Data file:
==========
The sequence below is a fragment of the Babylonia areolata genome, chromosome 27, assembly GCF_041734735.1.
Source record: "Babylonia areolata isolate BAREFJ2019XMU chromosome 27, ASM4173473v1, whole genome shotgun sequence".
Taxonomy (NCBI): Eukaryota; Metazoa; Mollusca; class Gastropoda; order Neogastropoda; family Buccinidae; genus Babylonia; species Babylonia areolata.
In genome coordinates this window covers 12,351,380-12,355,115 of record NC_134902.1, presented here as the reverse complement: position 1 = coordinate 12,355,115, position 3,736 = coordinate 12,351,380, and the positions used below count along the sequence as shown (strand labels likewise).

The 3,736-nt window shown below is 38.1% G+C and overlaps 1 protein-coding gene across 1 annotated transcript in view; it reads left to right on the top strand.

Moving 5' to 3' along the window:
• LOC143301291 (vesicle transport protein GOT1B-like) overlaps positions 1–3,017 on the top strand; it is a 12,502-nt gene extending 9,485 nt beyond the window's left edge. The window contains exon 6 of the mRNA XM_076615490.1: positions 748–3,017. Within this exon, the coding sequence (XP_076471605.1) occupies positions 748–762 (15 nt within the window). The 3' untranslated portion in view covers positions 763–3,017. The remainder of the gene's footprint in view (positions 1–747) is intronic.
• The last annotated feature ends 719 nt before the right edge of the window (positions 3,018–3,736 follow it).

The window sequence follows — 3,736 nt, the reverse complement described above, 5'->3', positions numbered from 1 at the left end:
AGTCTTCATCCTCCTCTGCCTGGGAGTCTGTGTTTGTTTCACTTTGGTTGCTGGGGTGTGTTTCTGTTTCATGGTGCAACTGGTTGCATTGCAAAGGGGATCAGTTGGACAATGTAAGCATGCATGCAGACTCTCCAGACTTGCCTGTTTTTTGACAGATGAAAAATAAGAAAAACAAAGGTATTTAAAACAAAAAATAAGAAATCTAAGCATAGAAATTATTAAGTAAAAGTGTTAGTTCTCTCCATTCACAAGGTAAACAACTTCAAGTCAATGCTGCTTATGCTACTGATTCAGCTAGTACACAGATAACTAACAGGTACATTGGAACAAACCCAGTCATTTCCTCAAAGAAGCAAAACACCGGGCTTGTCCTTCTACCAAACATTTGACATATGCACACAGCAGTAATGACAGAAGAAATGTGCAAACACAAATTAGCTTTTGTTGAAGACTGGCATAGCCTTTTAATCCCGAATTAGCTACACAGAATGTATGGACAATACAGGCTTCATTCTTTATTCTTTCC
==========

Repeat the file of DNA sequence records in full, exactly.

The sequence below is a fragment of the Babylonia areolata genome, chromosome 27, assembly GCF_041734735.1.
Source record: "Babylonia areolata isolate BAREFJ2019XMU chromosome 27, ASM4173473v1, whole genome shotgun sequence".
Taxonomy (NCBI): Eukaryota; Metazoa; Mollusca; class Gastropoda; order Neogastropoda; family Buccinidae; genus Babylonia; species Babylonia areolata.
In genome coordinates this window covers 12,351,380-12,355,115 of record NC_134902.1, presented here as the reverse complement: position 1 = coordinate 12,355,115, position 3,736 = coordinate 12,351,380, and the positions used below count along the sequence as shown (strand labels likewise).

The 3,736-nt window shown below is 38.1% G+C and overlaps 1 protein-coding gene across 1 annotated transcript in view; it reads left to right on the top strand.

Moving 5' to 3' along the window:
• LOC143301291 (vesicle transport protein GOT1B-like) overlaps positions 1–3,017 on the top strand; it is a 12,502-nt gene extending 9,485 nt beyond the window's left edge. The window contains exon 6 of the mRNA XM_076615490.1: positions 748–3,017. Within this exon, the coding sequence (XP_076471605.1) occupies positions 748–762 (15 nt within the window). The 3' untranslated portion in view covers positions 763–3,017. The remainder of the gene's footprint in view (positions 1–747) is intronic.
• The last annotated feature ends 719 nt before the right edge of the window (positions 3,018–3,736 follow it).

The window sequence follows — 3,736 nt, the reverse complement described above, 5'->3', positions numbered from 1 at the left end:
AGTCTTCATCCTCCTCTGCCTGGGAGTCTGTGTTTGTTTCACTTTGGTTGCTGGGGTGTGTTTCTGTTTCATGGTGCAACTGGTTGCATTGCAAAGGGGATCAGTTGGACAATGTAAGCATGCATGCAGACTCTCCAGACTTGCCTGTTTTTTGACAGATGAAAAATAAGAAAAACAAAGGTATTTAAAACAAAAAATAAGAAATCTAAGCATAGAAATTATTAAGTAAAAGTGTTAGTTCTCTCCATTCACAAGGTAAACAACTTCAAGTCAATGCTGCTTATGCTACTGATTCAGCTAGTACACAGATAACTAACAGGTACATTGGAACAAACCCAGTCATTTCCTCAAAGAAGCAAAACACCGGGCTTGTCCTTCTACCAAACATTTGACATATGCACACAGCAGTAATGACAGAAGAAATGTGCAAACACAAATTAGCTTTTGTTGAAGACTGGCATAGCCTTTTAATCCCGAATTAGCTACACAGAATGTATGGACAATACAGGCTTCATTCTTTATTCTTTCC